For Peg Dienhoffer, co-chairwoman of St. Anthony of Padua’s yearly festival, the event marks the beginning of summer in Cortland. That it came Saturday closer to the end of the summer than the beginning — and that it was drive-through only — didn’t dampen her enthusiasm.
Friends and relatives traditionally meet to share their Catholic faith, play games, eat food and enjoy live music, she said.
The coronavirus pandemic may have canceled the event in its full form, but attendees to Saturday’s curbside edition, the third since June, got an abbreviated form of the festival by ordering subs and cannolis, and entering into a cash raffle.
Cars lined up Pomeroy Street and turned into the church’s parking lot, where congregants of the church took orders and delivered food: sausage parmesan subs, meatball subs and cannolis.
Saturday’s event marked the third curbside edition the church has hosted this year, with the other two being on the last Saturdays of June and July.
From the start, the event has been a hit among attendees.
“We sold 240 subs in 45 minutes,” Dienhoffer said of the first event in June. “It was nuts.”
The popularity continued Saturday as cars lined up next to the church on Pomeroy Street at 9:30 a.m., a full hour and a half before the event’s scheduled start.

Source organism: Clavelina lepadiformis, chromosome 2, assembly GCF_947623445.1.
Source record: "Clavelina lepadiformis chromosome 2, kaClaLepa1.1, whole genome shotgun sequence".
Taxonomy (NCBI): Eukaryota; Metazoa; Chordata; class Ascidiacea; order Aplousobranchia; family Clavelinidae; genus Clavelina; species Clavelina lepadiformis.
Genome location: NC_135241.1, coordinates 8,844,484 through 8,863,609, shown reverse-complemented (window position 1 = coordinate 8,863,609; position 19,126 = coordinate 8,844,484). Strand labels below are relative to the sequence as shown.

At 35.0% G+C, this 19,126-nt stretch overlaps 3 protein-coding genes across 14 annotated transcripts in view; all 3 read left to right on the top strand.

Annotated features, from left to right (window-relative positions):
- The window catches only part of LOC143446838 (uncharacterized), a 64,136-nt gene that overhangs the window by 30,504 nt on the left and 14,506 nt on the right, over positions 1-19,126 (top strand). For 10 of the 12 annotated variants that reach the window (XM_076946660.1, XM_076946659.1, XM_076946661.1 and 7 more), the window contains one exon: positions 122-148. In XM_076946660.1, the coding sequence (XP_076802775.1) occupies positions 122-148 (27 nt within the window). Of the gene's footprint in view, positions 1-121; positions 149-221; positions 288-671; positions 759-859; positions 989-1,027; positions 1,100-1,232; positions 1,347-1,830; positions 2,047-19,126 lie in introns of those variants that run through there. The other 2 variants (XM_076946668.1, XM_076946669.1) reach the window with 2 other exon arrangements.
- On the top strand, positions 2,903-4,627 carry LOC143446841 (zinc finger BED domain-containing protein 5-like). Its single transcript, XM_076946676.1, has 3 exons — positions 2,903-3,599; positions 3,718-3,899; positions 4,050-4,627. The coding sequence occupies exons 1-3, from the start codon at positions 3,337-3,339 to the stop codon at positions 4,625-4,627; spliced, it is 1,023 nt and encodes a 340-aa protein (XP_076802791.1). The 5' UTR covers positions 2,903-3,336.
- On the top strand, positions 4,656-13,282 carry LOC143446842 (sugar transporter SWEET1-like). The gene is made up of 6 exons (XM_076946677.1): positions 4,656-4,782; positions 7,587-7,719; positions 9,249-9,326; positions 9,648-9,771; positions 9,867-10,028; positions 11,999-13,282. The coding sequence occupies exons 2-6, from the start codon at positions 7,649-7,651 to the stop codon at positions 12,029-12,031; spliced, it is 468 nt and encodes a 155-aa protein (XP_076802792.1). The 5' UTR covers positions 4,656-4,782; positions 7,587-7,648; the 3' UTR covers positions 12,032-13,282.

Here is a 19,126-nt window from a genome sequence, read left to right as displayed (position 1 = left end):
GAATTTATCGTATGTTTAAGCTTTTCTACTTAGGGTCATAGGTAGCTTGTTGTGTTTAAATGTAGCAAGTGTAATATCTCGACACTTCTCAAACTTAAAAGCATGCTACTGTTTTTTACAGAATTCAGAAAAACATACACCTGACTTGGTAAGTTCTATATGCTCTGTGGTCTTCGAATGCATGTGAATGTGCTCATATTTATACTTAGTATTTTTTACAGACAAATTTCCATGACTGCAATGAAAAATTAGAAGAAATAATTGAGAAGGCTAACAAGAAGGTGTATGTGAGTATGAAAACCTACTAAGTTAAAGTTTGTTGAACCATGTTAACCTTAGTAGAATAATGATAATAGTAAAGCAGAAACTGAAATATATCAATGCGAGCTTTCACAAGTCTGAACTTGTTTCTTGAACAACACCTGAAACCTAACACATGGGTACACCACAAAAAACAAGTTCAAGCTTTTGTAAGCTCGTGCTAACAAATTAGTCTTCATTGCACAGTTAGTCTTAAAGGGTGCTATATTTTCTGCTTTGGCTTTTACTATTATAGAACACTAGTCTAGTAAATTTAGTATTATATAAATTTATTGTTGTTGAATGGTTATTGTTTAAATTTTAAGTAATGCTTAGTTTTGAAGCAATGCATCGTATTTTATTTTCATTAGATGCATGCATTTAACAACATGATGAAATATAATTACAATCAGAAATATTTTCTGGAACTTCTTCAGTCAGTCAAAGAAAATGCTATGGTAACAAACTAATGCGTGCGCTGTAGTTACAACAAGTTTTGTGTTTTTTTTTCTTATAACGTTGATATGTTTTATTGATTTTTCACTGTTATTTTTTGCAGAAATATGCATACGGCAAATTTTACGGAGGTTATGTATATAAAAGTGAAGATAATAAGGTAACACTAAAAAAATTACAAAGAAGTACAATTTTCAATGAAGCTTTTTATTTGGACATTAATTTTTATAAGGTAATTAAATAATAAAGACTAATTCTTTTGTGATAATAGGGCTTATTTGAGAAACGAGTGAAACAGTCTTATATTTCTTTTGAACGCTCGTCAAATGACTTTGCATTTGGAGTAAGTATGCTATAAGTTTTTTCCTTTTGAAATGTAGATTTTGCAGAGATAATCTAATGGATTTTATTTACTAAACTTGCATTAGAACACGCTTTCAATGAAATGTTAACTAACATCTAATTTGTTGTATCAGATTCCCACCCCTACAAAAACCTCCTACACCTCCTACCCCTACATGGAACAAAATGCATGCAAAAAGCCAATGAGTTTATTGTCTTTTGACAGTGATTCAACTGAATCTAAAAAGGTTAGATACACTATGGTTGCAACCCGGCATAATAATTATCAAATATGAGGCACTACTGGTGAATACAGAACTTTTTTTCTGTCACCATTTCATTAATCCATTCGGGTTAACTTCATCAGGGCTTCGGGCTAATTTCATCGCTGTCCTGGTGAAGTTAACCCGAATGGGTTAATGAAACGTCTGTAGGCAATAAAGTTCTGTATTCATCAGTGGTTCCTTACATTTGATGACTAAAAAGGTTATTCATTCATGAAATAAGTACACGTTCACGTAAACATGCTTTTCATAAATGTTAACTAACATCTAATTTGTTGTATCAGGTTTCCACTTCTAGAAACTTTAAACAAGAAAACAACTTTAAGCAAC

Jeri Petrella, of Cortland, said she came because she loves the festival.
“It’s great food and a good cause,” she said, although she was sad the traditional festival was canceled.
Paul Qiunlan, also of Cortland, shared Petrella’s reason for coming as he enjoyed the food.
“It’s going very rapidly today,” he said, noting the number of cars.
Quinlan said in years past, he has tried to attend the event when he could.
“It is what it is,” he said. “There’s nothing you can do about it and that was the correct decision to make. I’m not happy about it but you can’t do anything else.”
He said he hopes the event can return to normal next year.
While next year’s event is still a year away, Diehoffer said she always has it in the back of her mind, with planning beginning in January.
Dienhoffer also said that Saturday’s event served as a good way to see other parishioners during the pandemic.
“I get to see a lot of faces I haven’t seen since February when I was last in church,” she said. “It’s nice to not just see the same people all the time.”
The church plans its last curbside edition of the festival Sept. 26 — the last Saturday of September.